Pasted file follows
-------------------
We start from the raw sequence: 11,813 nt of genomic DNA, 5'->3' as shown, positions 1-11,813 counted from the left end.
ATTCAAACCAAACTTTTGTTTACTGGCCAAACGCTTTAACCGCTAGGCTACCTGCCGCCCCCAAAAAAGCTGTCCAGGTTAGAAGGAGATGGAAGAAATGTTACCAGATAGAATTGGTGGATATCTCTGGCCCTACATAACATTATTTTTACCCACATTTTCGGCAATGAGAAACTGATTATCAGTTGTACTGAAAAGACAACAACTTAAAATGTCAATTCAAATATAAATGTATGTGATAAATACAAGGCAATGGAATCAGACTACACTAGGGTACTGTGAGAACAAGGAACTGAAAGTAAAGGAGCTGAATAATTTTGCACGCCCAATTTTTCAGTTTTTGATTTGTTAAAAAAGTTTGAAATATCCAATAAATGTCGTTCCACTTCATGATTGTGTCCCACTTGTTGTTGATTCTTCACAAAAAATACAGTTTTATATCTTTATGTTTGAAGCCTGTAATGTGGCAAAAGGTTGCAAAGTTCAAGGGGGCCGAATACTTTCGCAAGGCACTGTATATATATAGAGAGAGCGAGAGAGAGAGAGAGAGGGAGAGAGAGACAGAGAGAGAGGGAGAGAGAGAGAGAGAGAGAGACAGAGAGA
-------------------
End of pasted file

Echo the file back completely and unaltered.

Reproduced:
We start from the raw sequence: 11,813 nt of genomic DNA, 5'->3' as shown, positions 1-11,813 counted from the left end.
ATTCAAACCAAACTTTTGTTTACTGGCCAAACGCTTTAACCGCTAGGCTACCTGCCGCCCCCAAAAAAGCTGTCCAGGTTAGAAGGAGATGGAAGAAATGTTACCAGATAGAATTGGTGGATATCTCTGGCCCTACATAACATTATTTTTACCCACATTTTCGGCAATGAGAAACTGATTATCAGTTGTACTGAAAAGACAACAACTTAAAATGTCAATTCAAATATAAATGTATGTGATAAATACAAGGCAATGGAATCAGACTACACTAGGGTACTGTGAGAACAAGGAACTGAAAGTAAAGGAGCTGAATAATTTTGCACGCCCAATTTTTCAGTTTTTGATTTGTTAAAAAAGTTTGAAATATCCAATAAATGTCGTTCCACTTCATGATTGTGTCCCACTTGTTGTTGATTCTTCACAAAAAATACAGTTTTATATCTTTATGTTTGAAGCCTGTAATGTGGCAAAAGGTTGCAAAGTTCAAGGGGGCCGAATACTTTCGCAAGGCACTGTATATATATAGAGAGAGCGAGAGAGAGAGAGAGAGGGAGAGAGAGACAGAGAGAGAGGGAGAGAGAGAGAGAGAGAGAGACAGAGAGA